Senator DeGazon calls for partnership between UVI and VIPA on dredging projects
As the Virgin Islands embarks on completing dredging projects for the territory, Sen. Allison DeGazon is asking VIPA to work with the University of the Virgin Islands to ensure the protection of the territory’s natural resources.
DeGazon sent a letter to VIPA Executive Director Carlton Dowe asking for the partnership following VIPA’s testimony during a Committee of the Whole hearing last Tuesday.
At the hearing, VIPA officials provided an explanation of their budget affairs and presented a case for the $23 million dredging of Charlotte Amalie harbor to allow St. Thomas to accommodate cruise ships of the Oasis and Quantum class.
Senators already ratified Gov. Albert Bryan’s approval of the Major Coastal Zone permit. The permit would allow the dredging of 255,118 yards of material from the existing berth at the West Indian turning basin and at the entrance channel into the Charlotte Amalie.
As a Finance committee member and chair of Committee of Economic Development, Regulations and Agriculture, DeGazon said she would like to assist the authority in attaining its goals and serving the public and suggested that the authority speak with UVI President Dr. David Hall about including UVI in the process.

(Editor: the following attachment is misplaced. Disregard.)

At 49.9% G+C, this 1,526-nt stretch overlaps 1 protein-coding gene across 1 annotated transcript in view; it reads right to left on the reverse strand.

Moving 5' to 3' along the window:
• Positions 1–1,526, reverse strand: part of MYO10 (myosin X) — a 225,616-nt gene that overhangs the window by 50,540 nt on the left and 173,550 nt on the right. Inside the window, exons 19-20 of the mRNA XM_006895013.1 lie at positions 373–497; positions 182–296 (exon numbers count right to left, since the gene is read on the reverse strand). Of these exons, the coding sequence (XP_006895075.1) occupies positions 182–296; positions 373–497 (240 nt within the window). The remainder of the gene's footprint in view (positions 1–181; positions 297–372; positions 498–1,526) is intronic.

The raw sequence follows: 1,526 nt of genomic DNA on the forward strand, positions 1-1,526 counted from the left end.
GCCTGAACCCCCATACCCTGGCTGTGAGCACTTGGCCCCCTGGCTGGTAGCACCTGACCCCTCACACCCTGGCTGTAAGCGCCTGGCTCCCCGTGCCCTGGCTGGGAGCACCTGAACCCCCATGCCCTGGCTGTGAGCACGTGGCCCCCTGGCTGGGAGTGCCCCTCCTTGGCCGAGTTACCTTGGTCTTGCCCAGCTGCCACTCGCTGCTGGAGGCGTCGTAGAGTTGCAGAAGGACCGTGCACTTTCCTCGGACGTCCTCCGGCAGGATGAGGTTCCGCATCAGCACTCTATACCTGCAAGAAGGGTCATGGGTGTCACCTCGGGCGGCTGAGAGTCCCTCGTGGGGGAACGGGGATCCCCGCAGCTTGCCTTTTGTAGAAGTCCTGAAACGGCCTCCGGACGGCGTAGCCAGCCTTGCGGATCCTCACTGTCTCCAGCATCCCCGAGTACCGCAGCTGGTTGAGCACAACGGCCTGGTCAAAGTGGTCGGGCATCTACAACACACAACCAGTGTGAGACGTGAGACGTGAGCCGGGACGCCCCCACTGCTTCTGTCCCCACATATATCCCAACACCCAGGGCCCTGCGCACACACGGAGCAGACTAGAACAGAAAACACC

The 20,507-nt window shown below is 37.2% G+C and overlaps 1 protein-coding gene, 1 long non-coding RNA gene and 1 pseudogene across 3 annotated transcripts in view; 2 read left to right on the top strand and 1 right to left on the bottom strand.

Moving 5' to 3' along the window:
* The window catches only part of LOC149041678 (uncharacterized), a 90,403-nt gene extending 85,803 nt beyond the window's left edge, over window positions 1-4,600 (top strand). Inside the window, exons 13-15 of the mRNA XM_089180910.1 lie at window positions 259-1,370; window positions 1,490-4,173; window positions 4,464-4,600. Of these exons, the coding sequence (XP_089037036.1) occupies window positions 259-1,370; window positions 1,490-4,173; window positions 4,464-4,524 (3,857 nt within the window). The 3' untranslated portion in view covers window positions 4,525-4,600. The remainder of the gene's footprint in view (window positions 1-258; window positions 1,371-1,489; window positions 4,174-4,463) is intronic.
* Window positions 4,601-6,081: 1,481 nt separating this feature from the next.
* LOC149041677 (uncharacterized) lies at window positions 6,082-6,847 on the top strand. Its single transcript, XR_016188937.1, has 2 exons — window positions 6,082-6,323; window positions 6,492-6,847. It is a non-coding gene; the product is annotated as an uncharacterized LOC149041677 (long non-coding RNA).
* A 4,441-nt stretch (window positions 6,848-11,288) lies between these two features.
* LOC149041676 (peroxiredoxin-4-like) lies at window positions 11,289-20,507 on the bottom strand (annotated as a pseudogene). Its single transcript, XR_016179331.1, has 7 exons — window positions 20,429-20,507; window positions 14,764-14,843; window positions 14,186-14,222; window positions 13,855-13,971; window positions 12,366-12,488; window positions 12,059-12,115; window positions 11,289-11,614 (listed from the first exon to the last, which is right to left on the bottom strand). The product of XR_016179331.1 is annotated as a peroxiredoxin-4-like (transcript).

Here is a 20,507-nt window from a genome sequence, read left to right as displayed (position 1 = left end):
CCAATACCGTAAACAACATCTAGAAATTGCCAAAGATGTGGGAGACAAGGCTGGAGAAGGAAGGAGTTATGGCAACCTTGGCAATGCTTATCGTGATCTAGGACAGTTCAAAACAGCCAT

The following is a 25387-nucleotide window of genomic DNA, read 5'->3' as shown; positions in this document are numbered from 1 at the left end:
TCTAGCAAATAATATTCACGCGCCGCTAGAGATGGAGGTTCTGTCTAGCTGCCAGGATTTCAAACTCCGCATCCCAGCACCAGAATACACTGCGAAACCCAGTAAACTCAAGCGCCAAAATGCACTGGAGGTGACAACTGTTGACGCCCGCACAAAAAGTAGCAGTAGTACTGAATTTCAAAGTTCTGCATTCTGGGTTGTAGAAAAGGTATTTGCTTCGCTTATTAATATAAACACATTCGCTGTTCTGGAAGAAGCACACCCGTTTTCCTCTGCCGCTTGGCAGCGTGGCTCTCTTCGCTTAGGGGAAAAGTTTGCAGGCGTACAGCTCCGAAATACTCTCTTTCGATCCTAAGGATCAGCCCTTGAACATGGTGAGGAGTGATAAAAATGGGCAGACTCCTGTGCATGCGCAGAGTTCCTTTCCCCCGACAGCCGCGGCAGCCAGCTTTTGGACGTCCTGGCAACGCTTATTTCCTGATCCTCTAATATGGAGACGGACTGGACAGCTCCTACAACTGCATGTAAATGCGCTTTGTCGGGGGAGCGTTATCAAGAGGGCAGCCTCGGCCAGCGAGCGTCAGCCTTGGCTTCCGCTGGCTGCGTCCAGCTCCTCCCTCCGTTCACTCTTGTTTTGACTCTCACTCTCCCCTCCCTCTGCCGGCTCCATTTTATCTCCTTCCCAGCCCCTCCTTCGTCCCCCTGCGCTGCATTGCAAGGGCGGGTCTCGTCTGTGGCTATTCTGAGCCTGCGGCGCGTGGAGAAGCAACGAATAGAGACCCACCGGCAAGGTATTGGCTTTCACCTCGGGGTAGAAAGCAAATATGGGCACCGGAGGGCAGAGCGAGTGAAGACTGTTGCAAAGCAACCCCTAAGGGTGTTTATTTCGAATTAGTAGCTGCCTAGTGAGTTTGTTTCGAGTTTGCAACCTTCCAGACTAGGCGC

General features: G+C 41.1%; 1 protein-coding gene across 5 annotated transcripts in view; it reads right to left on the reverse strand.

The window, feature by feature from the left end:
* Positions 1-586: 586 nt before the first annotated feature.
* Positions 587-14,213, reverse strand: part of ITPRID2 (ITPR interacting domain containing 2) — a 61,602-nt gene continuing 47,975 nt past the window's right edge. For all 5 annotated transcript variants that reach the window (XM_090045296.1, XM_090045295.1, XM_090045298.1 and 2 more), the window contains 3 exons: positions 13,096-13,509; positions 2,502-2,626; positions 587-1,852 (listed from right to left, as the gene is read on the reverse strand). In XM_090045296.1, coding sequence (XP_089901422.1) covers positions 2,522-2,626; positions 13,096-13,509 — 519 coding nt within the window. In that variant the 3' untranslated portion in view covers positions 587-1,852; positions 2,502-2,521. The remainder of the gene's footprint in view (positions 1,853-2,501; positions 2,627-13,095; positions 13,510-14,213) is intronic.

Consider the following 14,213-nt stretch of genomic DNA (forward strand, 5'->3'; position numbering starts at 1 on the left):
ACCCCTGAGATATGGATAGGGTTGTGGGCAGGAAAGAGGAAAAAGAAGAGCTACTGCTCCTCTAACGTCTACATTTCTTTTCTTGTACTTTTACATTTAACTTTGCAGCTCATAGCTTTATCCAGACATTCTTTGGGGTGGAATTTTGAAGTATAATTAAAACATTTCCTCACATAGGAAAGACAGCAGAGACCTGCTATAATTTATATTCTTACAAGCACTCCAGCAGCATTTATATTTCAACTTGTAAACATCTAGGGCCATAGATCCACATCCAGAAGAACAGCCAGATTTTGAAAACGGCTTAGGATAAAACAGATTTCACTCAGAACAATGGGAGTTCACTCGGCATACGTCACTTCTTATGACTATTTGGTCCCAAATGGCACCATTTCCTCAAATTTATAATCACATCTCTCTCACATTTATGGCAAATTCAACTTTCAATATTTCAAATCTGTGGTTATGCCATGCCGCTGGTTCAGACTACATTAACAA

“The purpose of this request is so that researchers and environmentalists who are specialists in the area of marine studies can be part of the process as it will require the movement of our precious coral and seagrass,” DeGazon said. “This will also allow students in the territory who are studying in this field to obtain valuable experience and research opportunities.”
Meanwhile on St. Croix, the $7-million project on St. Croix to dredge Gallows Bay and open a welcome center is moving slowly, but Dowe said the welcome center would be completed within two months. However, Dowe said the Port Authority wanted to complete the land side of the project first because the permitting process for dredging takes longer.